GA Logo
Figure: GA Logo

WDI Singapore

Welcome to General Assembly's Web Development Immersive - Singapore Edition!
This Gitbook is the primary resource used throughout the course, save it to your favorites and refer to it often!

Important Policies

Please read and adhere to the following, otherwise bad things might happen.


You should have completed the following in preparation for the course. This is to ensure that you can handle the pace of the class.


Our attendance policy for graduation is no more than 4 absences during the
course. 15 minutes late = 1 tardy. 3 tardies = 1 absence.

If you know you'll be late or absent, please let us know and we'll arrange
to have your tardy or absence excused.

Homework and Projects

Homework: 80% of the homework needs to be submitted for completion. Please submit your homework here before 9am the next day (Bookmark this link on your browser!)

Projects: We would like everyone to complete their project as it will significantly affect your chances for graduation if you fail to do so. A Minimum Viable Product (MVP) is a must.

Classroom Culture

We run our Classrooms like companies and as such we place a large emphasis on creating an environment and culture that maximize what you learn.

Some Proposed Rules

We expect that you agree with the following. If you do not, then raise it in class on day 1, culture cannot be created top down.

  1. We encourage questions. We do not consider any question to be stupid, it is better to ask than never to know.
  2. We focus on what is happening in class. We avoid distractions during lectures (social media, gossip, work etc) as this will cause us to fall behind and drag others with us.
  3. We like a clean work environment. So we avoid smelly food in a classroom and clean up after ourselves at breaks and the end of the day. We also keep our facilities like toilets and communal spaces clean.
  4. We seek to know each other. We have a lot to learn from our peers, and they will understand better than anyone else what we're going through. Grab lunch/kopi/beer together, change seats often, chat on Slack, be friendly and be genuine.
  5. Have Fun Have the best 3 months of your life :)


We're going to learn about Agile development in the course but it's never to early to start implementing best practices. One such practice we follow is called Scrum or Stand-Ups, it's a quick fire meeting format that we conduct in the mornings.

Every morning at exactly 9.00 (so be here before then), we'll cluster together into three small groups - scrums work best with small numbers of people. A member of the instructional team will chair each group. Each person in a group will have exactly 2 minutes to tell the group:

  1. what they achieved yesterday after class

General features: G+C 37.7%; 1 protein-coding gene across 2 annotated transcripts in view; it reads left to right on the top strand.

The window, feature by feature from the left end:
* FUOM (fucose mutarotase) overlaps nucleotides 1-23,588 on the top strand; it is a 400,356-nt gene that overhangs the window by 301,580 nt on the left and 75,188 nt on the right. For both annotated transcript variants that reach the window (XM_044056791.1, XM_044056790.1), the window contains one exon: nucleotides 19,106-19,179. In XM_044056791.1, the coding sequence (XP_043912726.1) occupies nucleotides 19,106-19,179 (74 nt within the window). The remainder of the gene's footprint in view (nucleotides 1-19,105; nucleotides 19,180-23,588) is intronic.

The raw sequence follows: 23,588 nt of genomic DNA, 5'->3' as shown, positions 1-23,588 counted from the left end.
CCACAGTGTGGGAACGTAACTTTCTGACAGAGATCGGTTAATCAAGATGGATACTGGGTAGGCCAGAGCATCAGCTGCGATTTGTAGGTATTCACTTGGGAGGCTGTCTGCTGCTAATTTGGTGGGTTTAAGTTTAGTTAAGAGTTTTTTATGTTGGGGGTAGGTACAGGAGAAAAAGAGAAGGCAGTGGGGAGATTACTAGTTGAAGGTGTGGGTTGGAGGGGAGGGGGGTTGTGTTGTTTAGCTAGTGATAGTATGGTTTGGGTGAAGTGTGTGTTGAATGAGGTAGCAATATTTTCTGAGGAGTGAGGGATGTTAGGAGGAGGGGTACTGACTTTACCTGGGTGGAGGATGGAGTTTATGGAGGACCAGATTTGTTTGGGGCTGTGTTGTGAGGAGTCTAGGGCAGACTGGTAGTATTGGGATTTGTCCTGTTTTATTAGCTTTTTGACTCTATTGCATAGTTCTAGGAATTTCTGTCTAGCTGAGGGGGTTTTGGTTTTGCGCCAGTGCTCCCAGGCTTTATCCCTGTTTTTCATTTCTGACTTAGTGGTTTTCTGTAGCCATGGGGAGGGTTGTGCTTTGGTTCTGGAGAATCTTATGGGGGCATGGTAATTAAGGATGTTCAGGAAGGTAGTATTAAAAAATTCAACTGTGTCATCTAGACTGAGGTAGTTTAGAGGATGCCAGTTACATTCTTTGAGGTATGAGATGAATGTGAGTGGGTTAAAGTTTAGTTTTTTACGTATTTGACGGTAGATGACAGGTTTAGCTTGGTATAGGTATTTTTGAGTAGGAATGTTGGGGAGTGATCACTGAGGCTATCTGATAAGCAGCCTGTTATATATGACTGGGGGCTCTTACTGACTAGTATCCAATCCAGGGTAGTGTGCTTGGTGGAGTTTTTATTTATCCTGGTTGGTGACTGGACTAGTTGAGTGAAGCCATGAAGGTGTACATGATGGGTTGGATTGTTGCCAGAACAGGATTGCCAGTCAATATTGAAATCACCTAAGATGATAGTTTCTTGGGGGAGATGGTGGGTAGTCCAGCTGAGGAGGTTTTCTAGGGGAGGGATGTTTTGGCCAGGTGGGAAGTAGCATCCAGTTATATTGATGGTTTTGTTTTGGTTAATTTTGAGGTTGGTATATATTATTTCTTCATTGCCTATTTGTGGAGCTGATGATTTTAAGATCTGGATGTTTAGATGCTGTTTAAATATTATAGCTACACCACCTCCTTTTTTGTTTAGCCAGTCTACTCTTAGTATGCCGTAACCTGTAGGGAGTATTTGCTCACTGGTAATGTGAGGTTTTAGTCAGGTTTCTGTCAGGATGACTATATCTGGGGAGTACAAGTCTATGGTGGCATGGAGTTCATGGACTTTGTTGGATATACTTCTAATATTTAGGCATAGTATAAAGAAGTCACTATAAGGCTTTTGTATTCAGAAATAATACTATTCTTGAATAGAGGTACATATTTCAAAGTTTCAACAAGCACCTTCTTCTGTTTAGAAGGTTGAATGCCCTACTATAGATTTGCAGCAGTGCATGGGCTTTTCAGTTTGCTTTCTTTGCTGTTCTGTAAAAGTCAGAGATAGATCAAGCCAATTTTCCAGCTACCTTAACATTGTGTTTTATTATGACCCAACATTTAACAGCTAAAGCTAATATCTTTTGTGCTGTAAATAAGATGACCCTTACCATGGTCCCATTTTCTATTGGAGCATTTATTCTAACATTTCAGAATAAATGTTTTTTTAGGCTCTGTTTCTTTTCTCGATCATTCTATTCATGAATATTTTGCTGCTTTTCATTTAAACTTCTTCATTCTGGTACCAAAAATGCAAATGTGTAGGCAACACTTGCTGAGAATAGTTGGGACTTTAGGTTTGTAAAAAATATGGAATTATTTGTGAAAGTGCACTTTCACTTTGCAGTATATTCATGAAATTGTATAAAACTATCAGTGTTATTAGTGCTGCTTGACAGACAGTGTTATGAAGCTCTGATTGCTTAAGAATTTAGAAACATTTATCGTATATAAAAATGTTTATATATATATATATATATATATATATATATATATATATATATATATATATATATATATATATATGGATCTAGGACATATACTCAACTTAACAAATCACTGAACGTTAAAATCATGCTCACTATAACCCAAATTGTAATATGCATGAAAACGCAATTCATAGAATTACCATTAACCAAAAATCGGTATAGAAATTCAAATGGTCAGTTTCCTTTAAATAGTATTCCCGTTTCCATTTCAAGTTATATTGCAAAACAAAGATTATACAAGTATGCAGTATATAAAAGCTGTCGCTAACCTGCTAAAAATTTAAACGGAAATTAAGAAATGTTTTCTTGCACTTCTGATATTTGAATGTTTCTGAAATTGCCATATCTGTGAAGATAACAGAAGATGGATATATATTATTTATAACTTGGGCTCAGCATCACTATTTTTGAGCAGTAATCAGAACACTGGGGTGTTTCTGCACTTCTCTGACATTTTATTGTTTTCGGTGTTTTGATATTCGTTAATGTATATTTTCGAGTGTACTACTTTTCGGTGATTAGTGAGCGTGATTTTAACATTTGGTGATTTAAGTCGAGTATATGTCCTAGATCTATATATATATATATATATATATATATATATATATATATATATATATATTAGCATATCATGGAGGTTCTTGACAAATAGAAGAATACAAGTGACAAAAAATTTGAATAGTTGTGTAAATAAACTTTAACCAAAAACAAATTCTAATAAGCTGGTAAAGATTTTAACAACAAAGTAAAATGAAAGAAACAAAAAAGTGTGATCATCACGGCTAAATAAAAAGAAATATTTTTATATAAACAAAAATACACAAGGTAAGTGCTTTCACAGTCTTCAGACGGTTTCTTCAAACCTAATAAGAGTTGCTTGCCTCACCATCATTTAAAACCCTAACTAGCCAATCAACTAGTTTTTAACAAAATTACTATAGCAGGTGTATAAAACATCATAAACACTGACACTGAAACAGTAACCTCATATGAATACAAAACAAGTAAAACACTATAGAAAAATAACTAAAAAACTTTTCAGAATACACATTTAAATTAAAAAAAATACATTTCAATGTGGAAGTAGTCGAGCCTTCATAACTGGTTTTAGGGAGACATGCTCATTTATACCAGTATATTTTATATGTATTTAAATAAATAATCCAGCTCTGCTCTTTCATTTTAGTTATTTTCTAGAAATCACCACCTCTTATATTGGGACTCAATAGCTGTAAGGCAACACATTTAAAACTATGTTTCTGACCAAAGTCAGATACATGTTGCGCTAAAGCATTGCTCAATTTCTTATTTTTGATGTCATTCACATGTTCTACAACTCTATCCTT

2. anything they found particularly challenging
  3. and anything useful they discovered which might help others

The point of our scrums, is not to discuss these issues but to simply flag them and create prompts for conversations later during the labs and breaks.

Pair Programming

We encourage pair programming during labs, it's a great way to learn from each other and generally makes tough tasks less daunting. You pair up (ideally with someone you haven't worked with in a while) and on one machine, you take it in turns to write code. The navigator (the person not coding) is then able to focus more on thinking about the problem rather than the code. Swapping roles every 20 minutes is a great addition to this.


During project week, each student will have a 1-on-1 session with a member of the instructional team. This is intended for you to reflect on and discuss your overall progress.

CACTI Problem Solving

We're going to speed through a lot of materials, there's lots of you, a couple of TAs and only one instuctor. So follow the CACTI approach to solving your problems.

  1. Check the materials, yours and online.
  2. Ask a peer during breakout or in Labs, NOT during lecture
  3. share with the Class on Slack
  4. consult a Teaching assistant
  5. request a 1-on-1 with the Instructor


This is optional but recommended. You should keep a Journal! It can be anything: a blog, a Medium series, a Word doc or literally a physical journal. The point is that at the end of each day you should take 15 minutes to write down a reflection on what you've learnt today. What you enjoyed? What you found difficult? And anything else you'd like to put on paper. Later down the course this will be a great tool to help you realize just how far you've progressed and boost your confidence to keep going.


  1. All content is licensed under a CC-BY-NC-SA 4.0 license.
  2. All software code is licensed under GNU GPLv3. For commercial use or alternative licensing, please contact

results matching ""

    No results matching ""